They let off a single, sharp whistle when startled and
may retreat in a series of stiff-legged bounds. Each time
its hooves hit the ground, it gives off a further short
whistle, and it is from this that it is thought to have
derived its name. The force of its legs hitting the hard
terrain is protected by the animal's shock absorbers: well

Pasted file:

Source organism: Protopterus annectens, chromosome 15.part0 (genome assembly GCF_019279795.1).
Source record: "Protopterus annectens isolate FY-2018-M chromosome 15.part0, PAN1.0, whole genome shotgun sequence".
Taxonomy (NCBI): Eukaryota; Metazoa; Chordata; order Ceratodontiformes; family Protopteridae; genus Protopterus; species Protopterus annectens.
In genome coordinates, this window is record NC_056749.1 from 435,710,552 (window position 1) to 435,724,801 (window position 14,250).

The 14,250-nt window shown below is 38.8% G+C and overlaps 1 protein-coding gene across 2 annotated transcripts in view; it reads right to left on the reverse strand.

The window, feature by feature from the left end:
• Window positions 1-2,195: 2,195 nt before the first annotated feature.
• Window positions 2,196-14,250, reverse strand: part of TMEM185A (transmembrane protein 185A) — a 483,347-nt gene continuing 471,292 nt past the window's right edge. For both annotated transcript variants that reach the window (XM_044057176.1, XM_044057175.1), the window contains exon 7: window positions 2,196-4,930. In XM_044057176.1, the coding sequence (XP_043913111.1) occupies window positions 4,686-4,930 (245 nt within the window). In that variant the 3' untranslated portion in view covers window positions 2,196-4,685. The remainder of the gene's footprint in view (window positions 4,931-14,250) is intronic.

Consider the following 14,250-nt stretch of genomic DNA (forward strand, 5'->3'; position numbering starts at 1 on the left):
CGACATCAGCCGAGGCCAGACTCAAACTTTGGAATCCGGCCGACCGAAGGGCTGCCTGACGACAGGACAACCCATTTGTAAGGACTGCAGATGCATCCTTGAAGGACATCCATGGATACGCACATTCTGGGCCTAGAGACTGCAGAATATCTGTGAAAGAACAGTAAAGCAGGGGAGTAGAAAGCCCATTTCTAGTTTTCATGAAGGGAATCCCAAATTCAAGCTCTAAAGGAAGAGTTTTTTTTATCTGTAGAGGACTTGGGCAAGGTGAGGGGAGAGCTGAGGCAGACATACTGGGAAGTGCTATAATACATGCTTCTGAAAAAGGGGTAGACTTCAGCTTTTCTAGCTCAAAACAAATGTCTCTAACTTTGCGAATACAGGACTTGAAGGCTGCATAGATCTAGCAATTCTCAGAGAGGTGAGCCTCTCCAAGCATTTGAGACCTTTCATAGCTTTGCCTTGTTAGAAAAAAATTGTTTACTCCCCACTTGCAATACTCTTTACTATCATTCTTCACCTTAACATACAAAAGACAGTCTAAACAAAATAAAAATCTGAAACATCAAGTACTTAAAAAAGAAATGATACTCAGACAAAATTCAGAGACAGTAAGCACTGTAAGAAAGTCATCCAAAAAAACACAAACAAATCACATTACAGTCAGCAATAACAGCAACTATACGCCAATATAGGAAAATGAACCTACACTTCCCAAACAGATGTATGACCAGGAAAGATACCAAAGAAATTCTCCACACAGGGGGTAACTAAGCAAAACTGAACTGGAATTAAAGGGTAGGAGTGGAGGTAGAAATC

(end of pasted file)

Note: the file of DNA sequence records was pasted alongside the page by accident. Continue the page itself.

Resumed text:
developed, rubbery pads which are at the back of each hoof.
They occur singly, in pairs, or in family parties of three,
except during the dry season when groups of up to six may
be seen together. Dik-diks are territorial, and mark their
territories using a secretion produced by glands which are
found in front of their eyes, as well as with dung and urine.
Their main predators are leopards and caracals.